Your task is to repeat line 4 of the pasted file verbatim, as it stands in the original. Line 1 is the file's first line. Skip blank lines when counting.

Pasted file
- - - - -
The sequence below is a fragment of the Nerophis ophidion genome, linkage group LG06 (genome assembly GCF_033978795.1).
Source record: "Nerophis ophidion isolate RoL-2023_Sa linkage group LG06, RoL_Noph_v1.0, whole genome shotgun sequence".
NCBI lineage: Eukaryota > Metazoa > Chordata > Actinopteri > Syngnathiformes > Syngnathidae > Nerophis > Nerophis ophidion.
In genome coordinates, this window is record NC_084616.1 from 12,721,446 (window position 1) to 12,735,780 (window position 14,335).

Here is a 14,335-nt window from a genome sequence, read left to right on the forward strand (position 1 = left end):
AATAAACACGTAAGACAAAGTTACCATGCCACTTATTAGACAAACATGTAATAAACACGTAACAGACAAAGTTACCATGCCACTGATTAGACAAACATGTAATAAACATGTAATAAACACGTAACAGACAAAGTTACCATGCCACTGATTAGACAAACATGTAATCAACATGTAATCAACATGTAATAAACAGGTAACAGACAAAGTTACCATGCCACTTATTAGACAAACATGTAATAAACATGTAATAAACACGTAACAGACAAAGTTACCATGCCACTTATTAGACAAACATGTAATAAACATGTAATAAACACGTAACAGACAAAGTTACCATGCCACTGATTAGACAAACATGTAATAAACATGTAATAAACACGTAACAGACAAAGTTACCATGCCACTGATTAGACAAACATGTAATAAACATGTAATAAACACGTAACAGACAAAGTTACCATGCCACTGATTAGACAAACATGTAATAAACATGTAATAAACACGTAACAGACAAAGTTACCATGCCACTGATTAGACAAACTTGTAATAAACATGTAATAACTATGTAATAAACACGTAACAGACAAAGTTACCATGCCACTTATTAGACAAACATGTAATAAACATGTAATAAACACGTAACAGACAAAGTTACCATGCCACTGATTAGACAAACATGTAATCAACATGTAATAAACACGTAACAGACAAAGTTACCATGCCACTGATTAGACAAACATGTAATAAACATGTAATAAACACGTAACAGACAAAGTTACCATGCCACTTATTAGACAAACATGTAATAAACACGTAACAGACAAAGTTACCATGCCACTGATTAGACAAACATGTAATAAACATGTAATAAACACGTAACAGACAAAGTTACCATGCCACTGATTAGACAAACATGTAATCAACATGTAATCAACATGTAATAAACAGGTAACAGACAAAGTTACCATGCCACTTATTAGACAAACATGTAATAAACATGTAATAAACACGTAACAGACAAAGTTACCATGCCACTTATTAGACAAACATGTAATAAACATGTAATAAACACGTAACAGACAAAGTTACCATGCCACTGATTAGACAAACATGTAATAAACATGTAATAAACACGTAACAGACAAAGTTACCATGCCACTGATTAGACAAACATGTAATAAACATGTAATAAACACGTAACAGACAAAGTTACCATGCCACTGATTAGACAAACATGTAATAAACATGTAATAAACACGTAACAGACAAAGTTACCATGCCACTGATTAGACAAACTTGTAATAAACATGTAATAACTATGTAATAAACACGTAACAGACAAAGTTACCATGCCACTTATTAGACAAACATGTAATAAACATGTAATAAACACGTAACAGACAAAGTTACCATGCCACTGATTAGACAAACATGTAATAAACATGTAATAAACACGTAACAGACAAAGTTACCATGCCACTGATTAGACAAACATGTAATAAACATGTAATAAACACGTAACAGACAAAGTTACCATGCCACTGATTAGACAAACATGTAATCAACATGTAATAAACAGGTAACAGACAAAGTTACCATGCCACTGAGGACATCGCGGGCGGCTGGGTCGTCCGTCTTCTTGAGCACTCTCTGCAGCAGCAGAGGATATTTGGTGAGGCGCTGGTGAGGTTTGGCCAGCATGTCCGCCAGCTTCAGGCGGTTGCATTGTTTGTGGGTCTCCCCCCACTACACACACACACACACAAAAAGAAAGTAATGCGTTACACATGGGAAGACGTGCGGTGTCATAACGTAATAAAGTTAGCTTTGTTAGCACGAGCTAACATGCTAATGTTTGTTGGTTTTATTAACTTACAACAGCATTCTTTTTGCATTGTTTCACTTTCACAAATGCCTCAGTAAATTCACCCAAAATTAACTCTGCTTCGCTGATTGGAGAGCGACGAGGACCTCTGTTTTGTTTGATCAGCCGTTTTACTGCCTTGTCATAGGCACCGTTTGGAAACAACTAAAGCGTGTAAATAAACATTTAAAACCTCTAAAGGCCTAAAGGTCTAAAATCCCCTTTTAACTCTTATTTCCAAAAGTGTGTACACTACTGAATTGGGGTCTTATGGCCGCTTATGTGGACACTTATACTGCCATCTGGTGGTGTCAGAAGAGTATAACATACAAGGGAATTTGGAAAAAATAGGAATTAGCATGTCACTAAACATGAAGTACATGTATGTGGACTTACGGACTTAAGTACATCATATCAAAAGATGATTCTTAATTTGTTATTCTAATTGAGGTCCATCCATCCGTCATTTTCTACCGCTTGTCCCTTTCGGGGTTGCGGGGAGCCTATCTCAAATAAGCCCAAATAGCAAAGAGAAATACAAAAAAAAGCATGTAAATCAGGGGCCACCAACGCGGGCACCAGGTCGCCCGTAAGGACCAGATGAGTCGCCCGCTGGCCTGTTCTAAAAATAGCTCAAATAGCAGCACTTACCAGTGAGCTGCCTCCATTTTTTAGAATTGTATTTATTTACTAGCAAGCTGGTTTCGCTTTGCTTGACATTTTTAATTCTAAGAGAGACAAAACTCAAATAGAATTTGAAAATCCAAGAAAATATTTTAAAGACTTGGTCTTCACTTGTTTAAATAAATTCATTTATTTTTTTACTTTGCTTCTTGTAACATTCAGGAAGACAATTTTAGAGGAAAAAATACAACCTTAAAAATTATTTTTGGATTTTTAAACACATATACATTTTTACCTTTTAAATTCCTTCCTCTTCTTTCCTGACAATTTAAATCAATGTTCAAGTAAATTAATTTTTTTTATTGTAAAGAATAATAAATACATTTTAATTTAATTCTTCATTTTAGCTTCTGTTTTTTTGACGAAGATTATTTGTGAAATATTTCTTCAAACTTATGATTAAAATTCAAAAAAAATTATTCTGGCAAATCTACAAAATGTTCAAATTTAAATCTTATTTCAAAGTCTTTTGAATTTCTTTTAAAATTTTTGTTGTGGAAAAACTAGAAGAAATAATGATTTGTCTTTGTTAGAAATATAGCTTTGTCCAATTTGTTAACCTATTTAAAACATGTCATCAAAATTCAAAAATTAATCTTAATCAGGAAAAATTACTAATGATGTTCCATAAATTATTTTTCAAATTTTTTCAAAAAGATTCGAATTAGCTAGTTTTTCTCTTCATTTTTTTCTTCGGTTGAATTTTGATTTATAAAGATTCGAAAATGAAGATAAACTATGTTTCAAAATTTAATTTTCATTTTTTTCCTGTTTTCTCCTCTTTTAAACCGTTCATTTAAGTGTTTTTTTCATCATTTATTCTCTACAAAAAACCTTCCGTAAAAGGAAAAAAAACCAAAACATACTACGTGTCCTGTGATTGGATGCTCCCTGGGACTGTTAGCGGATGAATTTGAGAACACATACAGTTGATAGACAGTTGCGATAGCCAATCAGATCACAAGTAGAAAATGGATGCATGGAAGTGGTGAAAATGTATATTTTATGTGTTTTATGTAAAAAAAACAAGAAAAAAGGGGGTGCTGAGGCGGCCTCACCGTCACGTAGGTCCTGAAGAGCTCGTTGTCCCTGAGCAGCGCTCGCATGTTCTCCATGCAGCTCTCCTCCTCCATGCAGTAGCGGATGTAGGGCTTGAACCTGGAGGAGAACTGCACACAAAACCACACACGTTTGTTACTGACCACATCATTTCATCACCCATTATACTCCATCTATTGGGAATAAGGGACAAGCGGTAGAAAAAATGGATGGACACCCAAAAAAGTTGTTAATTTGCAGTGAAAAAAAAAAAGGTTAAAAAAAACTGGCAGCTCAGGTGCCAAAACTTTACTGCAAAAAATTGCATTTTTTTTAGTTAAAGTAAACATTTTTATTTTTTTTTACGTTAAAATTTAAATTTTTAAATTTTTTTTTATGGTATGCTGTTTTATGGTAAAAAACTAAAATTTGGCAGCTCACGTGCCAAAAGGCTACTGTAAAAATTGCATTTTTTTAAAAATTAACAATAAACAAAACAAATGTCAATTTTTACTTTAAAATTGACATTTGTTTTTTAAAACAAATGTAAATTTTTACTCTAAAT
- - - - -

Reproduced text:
In genome coordinates, this window is record NC_084616.1 from 12,721,446 (window position 1) to 12,735,780 (window position 14,335).